It was an astonishing public airing of the disagreements between Mr. Trump and Mr. Obama, who has pledged to do everything possible to create a “smooth and efficient” transfer of power. Although the two men have spoken by phone many times since the election, their mutual praise and handshake during a cordial Oval Office meeting on Nov. 10 now seem distant.

White House press secretary Josh Earnest dismissed Mr. Trump’s comments, telling CNBC, “We’ve been ignoring these tweets for a year — why would we start responding now?”

Asked by reporters if his transition was proceeding smoothly, Mr. Trump said, “I think very, very smoothly. Very good. You don’t think so?”

Speaking to reporters in Florida about U.S. jobs, the president-elect said he spoke with Mr. Obama earlier Wednesday and had “a very nice conversation.”

Mr. Trump has been irritating the White House in ways that go beyond his victory over the president’s chosen successor, Hillary Clinton. He has expressed eagerness to unravel some of Mr. Obama’s most cherished initiatives, including the Affordable Care Act, a global climate change agreement and a massive free trade deal in the Asia-Pacific region.

The president-elect also disturbed the White House with his call last week for the U.S. to “greatly strengthen and expand its nuclear capability until such time as the world comes to its senses regarding nukes.” In response, Mr. Obama on Tuesday hailed the efforts of the U.S. and Japan at “slowing the spread of nuclear weapons” to keep the peace in Asia.

During the memorial event at Pearl Harbor, Hawaii, Mr. Obama also seemed to take aim again at Mr. Trump’s foreign policy plans with one of those “inflammatory” statements.

“Even when hatred burns hottest, the tug of tribalism is at its most primal, we must resist the urge to turn inward,” Mr. Obama said. “We must resist the urge to demonize those who are different.”
Trump transition spokesman Sean Spicer said Wednesday that the president-elect’s tweet about the less-than-smooth transition “speaks for itself.” But Mr. Spicer, the incoming White House press secretary, said Mr. Obama and his staff have been “helpful and generous” to the Trump team.

As if the transition has become a popularity contest, Obama supporters were gloating on social media Wednesday that the president beat Mr. Trump in a Gallup poll as the “most admired” man of 2016. Of those surveyed, 22 percent chose Mr. Obama, while Mr. Trump came in second with 15 percent. Pope Francis was third.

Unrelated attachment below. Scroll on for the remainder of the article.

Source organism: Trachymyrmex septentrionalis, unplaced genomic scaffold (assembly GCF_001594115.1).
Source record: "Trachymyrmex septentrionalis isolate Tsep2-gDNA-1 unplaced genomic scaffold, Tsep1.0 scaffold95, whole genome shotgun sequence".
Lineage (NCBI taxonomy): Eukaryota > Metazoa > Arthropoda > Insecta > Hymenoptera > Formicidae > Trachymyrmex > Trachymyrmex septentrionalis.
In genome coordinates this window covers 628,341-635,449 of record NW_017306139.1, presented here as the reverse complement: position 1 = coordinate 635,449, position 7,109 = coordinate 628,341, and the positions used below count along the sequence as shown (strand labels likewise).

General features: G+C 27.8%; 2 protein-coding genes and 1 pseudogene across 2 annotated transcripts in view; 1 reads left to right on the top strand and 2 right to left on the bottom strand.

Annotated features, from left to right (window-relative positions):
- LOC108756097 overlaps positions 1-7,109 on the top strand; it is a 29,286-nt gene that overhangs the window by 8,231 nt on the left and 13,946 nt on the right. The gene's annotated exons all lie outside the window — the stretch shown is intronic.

Gallup said it was Mr. Obama’s ninth consecutive win, but the 7 percentage point margin was his narrowest victory yet.

In the 70 years that Gallup has asked the question, the incumbent president has won 58 times.
Mrs. Clinton was rated as the most admired woman, edging out first lady Michelle Obama.

Transition tensions also flared this week when Labor Secretary Thomas E. Perez, who is running for the chairmanship of the Democratic National Committee, accused the Trump team of breaking the law by sending questionnaires to government agencies such as the Energy Department seeking to identify employees who had worked on climate change.

“Those questions have no place in a transition,” Mr. Perez said. “That is illegal.”
The president-elect’s transition team responded that “the transition has a memorandum of understanding in place with the administration, and we continue to uphold both of our ends in this agreement.”

Copyright © 2016 The Washington Times, LLC. Click here for reprint permission.

Wednesday, December 28, 2016

In Plain English, it is past Time for Europe to get its head out of its arse

Terrorism in Europe... The curse of ideology on civilizations

Since February of this year, Germany has seen all sorts of organized terrorism. Violent encounters such as the officer incident, followed by the temple episode and the assault on the train. The terror didn’t end with the killing and assassination of the police, or with the leaked videos threatening Germans with revenge. It is known that Germany ventured forth by harboring a great deal of refugees, which gave the right wing great leverage as a defender and protector of German identity and roots.

The voices of anti-refugee and immigrant activists have escalated after the truck incident which rammed into a Christmas market in Berlin killing a dozen and leaving 40 wounded. The German party AfD explicitly called for “the immediate ban on the entry of any unidentified persons to Germany.” This brings us back to the problem of Islamic identity and its relationship with other European identities.

In the last third of the 20th century, European capitals have become a paradise for the figures of political Islam, taking advantage of the freedoms and the “spirit of law,” in the words of Montesquieu. They took advantage of the atmosphere of freedom and have benefited from European values. European countries welcomed those who have no homes, are hunted by their governments with no countries to return to and no roof over their heads.

However, the peace didn’t last long and resentment started to form against immigrants and outsiders ever since the Charlie Hebdo attack. Alain Gresh, famous for his leftist affiliation and former editor of Le Monde Diplomatique published a book after the incident entitled: “Islam, the Republic, the world.” After a commentary on the Charlie Hebdo incident, he covered chapters on “the clash of civilizations” which included sermons and moralities to world leaders, advising them to not categorize all Muslims as terrorists.

Gresh challenges the theory of Bernard Lewis which claims that: “The hatred goes far beyond the state of hostility towards some interests or business, or even against certain countries, to become a rejection of Western civilization not just as it is, but for what it stands for.”